God, RIFTs Africa is pretty much a distallation of everything that's wrong with RIFTs, isn't it? I mean, I hated Rifts before, and thought England was stupid as hell, but everything we've seen has just been massive piles of MDC and superattacks and one-note characters combined with uncomfortable racism and othering of cultures because it's written by a dude who doesn't bother to do more research than scribbling something metal-looking down and heading to press.

Aug 6, 2009

mllaneza posted:

Here's the ORE character generator.

Go ahead and roll a few characters, some amazing backgrounds emerge from the system.

The Reign character generator is literally so good that you can use it to make a character for any fantasy setting, pretty much. It doesn't just generate stats, it actually generates a character background as part of it.

It's loving great.

Jun 4, 2012

There's only one thing in the mountains that leaves a track like this. The creature of legend that roams the Timberline. My people named him Sasquatch. You call him... Bigfoot.

mllaneza posted:

Here's the ORE character generator.

Go ahead and roll a few characters, some amazing backgrounds emerge from the system.

Yeah, I was skipping doing chargen right away, largely because there's a lot of stuff in later sections you'd need to know to make a character- like the esoteric disciplines, martial paths, and the sorcery schools. But that generator is the best.

Oct 13, 2011



The Jester's course The art of being funny
I thought that this discipline had a rule where you, the player, had to tell a joke, but apparently that's an optional rule attached to the Jest skill.


Optional Rule: Jest and Straight Lines
If you like movies and books where the hero always has a snappy comeback, you can use the Jest Skill to set this up. Here’s how.
Before every game session, each player can present the GM with a number of written out “straight lines” equal to his Jest score. The GM should make a good-faith effort to provide these, and the player (presumably) has some clever rejoinder prepared. Example: Joey’s character Bo has Jest 1. Before the session starts, he hands his GM a slip of paper that says ‘Indignant woman says “Well! I never!”’ During the course of the game, the GM arranges the requested line from the right type of character, so that Joey can come back with “And with that unfriendly attitude, you never will.” Enjoying this so much, Joey raises Bo’s Jest to 2. Next session he hands the GM two straight lines, anticipating a confrontation with a hated enemy. “You! But… you’re supposed to be dead!” and the other is “When you’re in my power, your suffering will be legendary!” When these come up, he responds with “Yeah, well, I’m supposed to brush my teeth every night too” and “Legendary suffering? And here I expected a nice foot rub.” It’s too bad if the GM can’t find a way to insert the line, but she shouldn't feel like she’s supposed to contort the plot to work in bon mot opportunities.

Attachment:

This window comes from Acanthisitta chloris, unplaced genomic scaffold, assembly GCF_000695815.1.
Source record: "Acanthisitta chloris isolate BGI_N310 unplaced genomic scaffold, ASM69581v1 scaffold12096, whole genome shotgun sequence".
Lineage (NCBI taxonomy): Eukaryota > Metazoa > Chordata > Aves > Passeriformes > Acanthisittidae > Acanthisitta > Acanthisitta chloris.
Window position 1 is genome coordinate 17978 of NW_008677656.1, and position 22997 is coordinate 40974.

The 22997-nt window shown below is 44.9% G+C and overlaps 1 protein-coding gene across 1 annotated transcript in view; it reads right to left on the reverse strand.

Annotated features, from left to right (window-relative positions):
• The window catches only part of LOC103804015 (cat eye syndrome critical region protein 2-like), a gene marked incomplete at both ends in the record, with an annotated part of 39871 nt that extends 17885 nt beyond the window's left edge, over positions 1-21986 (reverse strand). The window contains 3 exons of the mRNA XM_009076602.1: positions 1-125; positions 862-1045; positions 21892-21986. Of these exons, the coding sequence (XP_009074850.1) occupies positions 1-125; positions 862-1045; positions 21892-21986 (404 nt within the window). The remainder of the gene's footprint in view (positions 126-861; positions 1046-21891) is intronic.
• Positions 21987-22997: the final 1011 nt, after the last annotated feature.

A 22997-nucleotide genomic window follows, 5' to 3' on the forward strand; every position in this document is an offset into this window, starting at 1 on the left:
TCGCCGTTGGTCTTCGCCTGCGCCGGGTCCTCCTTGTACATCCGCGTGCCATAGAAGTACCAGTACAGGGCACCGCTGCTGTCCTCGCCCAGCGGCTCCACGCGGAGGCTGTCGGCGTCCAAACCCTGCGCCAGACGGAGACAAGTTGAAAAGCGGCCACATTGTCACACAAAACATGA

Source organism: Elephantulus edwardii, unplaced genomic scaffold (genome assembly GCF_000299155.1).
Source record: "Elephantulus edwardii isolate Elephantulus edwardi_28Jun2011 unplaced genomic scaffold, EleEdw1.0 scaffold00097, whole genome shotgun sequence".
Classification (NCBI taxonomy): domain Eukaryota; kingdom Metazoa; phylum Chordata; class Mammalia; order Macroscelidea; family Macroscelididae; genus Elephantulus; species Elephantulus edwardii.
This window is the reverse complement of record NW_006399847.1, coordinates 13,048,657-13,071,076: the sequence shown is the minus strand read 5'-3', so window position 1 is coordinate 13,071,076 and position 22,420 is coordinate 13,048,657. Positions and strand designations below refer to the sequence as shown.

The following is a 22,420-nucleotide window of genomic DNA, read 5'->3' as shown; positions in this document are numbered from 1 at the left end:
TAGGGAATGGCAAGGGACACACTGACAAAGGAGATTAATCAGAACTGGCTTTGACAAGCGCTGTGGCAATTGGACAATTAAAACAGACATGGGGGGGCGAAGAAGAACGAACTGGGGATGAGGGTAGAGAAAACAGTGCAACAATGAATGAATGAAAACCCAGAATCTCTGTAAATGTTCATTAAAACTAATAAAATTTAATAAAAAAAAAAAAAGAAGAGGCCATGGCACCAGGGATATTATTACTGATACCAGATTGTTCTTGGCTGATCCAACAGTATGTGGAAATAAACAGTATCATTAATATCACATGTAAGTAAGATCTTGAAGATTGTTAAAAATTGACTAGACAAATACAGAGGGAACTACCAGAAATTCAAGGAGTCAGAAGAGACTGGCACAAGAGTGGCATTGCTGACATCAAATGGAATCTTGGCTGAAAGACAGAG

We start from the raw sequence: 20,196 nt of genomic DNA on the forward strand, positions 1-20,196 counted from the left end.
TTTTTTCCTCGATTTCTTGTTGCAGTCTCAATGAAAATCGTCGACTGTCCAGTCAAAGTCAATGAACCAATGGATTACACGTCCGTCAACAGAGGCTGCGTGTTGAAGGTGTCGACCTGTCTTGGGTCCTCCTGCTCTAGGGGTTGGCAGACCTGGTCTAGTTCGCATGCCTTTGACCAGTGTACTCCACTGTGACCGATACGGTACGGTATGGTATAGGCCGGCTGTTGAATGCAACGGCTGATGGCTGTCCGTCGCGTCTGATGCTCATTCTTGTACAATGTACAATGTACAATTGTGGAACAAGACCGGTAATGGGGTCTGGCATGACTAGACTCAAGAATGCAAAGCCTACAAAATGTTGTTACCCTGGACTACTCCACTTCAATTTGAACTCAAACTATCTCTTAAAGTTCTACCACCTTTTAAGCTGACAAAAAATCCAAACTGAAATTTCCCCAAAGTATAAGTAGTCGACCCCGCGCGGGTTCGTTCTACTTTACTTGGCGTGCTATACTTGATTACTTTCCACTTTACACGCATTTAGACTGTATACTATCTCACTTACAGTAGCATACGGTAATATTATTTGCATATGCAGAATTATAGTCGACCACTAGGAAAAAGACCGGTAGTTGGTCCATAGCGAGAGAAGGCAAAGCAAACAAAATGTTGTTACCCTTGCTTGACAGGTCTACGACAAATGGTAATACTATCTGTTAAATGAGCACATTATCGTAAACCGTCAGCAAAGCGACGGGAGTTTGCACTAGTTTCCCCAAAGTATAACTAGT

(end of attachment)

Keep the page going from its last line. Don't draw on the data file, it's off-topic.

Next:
Reign: Best RPG, or bestest?

Oct 10, 2007

Can you see that I am serious?
Fun Shoe
Here is the result of me literally going to the ORE generator and punching it once. I cropped stats because I wanted to show off the background thing.


2x1 Lowly Beggar

1x2 Escaped Death Sentence: Maybe you fought free against incredible odds. Maybe you snuck out through a lucky break. Or maybe the rope just broke at the right time.

2x5 Able Seaman

2x6 Foot Soldier

1x7 Unlikely Education: At some point, you've gained a great deal of knowledge about some subject that's completely unrelated to your professions and other experiences. Maybe you were apprenticed to someone. Maybe you have an abiding interest. Maybe you were imprisoned in a specialized library for an extended period

1x8 Stolen Birthright: You were destined for better than this. Maybe you're supposed to command a merchant fleet, or rule a barony, or own Apple Blossom Ranch. But you've been tricked or conned or forced out of what's yours by right. Now, you're going to take it back.

2x10 Noble By-Blow

Taking it from the book is actually slightly better because this isn't an official generator and so leaves out some of the descriptions from the main thing but still! Look at this! The game goes out of its way to encourage you to put these in whatever order you want! I'm playing this person my next game!

Mar 30, 2012


a slip of paper that says ‘Indignant woman says “Well! I never!”’

The way this is written makes me think of the actual character writing stage directions and offering them to a god of drama and theater at the start of the day, praying for the perfect setup for a putdown.

General Ironicus
Aug 21, 2008

Something about this feels kinda hinky
My next character is named Bo Jest, no matter the game.

Dec 13, 2011
So the height of the Jester skill is a Monty Python skit. And I am completely alright with this.

Oct 2, 2010

Unveiled Threats: The Chrysalis Corporation Is Dumb As A Sack Of poo poo

Alright, so basically what happened was I posted the Nazi rape machine and then life got in the way. Now I need a break, though, so I'm writing this!

So, Chapter Six: Ashcroft's Legacy. It is the arcanotech chapter! Skipping the opening fluff (for now, anyway) and the usual fluff about arcanotechnology we already know, let's see what items we've got! Each of these is like a page and a half, by the way.